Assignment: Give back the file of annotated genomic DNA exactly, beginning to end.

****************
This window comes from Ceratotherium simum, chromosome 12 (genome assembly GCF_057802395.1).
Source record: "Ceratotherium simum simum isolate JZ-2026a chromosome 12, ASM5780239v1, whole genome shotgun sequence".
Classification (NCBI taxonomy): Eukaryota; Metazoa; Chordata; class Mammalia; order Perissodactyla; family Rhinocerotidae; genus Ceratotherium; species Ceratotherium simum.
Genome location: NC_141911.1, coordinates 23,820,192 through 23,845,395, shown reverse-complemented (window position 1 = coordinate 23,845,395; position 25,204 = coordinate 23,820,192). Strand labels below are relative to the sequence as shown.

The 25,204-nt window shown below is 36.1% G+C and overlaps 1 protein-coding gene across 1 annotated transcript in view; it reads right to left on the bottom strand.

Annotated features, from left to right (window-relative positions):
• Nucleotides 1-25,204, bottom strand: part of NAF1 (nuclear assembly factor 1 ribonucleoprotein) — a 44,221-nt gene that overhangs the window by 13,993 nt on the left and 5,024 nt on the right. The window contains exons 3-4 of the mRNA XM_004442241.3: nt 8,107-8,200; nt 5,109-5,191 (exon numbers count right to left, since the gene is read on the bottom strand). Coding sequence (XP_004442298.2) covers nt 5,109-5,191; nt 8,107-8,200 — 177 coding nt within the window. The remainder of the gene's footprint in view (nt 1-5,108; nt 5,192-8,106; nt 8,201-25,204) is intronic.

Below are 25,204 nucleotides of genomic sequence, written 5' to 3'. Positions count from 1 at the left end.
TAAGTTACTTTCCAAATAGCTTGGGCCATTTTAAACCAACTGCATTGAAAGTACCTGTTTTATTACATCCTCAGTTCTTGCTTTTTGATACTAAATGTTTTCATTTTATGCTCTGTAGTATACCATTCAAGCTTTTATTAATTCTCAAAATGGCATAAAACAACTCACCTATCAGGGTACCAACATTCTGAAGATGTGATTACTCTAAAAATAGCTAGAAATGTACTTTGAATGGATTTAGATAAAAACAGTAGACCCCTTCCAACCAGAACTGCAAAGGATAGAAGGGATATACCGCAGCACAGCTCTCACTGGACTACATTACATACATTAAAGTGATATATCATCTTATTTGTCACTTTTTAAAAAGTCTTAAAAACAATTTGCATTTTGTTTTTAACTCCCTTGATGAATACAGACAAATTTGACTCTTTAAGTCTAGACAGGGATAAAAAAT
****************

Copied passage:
This window comes from Ceratotherium simum, chromosome 12 (genome assembly GCF_057802395.1).
Source record: "Ceratotherium simum simum isolate JZ-2026a chromosome 12, ASM5780239v1, whole genome shotgun sequence".
Classification (NCBI taxonomy): Eukaryota; Metazoa; Chordata; class Mammalia; order Perissodactyla; family Rhinocerotidae; genus Ceratotherium; species Ceratotherium simum.
Genome location: NC_141911.1, coordinates 23,820,192 through 23,845,395, shown reverse-complemented (window position 1 = coordinate 23,845,395; position 25,204 = coordinate 23,820,192). Strand labels below are relative to the sequence as shown.

The 25,204-nt window shown below is 36.1% G+C and overlaps 1 protein-coding gene across 1 annotated transcript in view; it reads right to left on the bottom strand.

Annotated features, from left to right (window-relative positions):
• Nucleotides 1-25,204, bottom strand: part of NAF1 (nuclear assembly factor 1 ribonucleoprotein) — a 44,221-nt gene that overhangs the window by 13,993 nt on the left and 5,024 nt on the right. The window contains exons 3-4 of the mRNA XM_004442241.3: nt 8,107-8,200; nt 5,109-5,191 (exon numbers count right to left, since the gene is read on the bottom strand). Coding sequence (XP_004442298.2) covers nt 5,109-5,191; nt 8,107-8,200 — 177 coding nt within the window. The remainder of the gene's footprint in view (nt 1-5,108; nt 5,192-8,106; nt 8,201-25,204) is intronic.

Below are 25,204 nucleotides of genomic sequence, written 5' to 3'. Positions count from 1 at the left end.
TAAGTTACTTTCCAAATAGCTTGGGCCATTTTAAACCAACTGCATTGAAAGTACCTGTTTTATTACATCCTCAGTTCTTGCTTTTTGATACTAAATGTTTTCATTTTATGCTCTGTAGTATACCATTCAAGCTTTTATTAATTCTCAAAATGGCATAAAACAACTCACCTATCAGGGTACCAACATTCTGAAGATGTGATTACTCTAAAAATAGCTAGAAATGTACTTTGAATGGATTTAGATAAAAACAGTAGACCCCTTCCAACCAGAACTGCAAAGGATAGAAGGGATATACCGCAGCACAGCTCTCACTGGACTACATTACATACATTAAAGTGATATATCATCTTATTTGTCACTTTTTAAAAAGTCTTAAAAACAATTTGCATTTTGTTTTTAACTCCCTTGATGAATACAGACAAATTTGACTCTTTAAGTCTAGACAGGGATAAAAAAT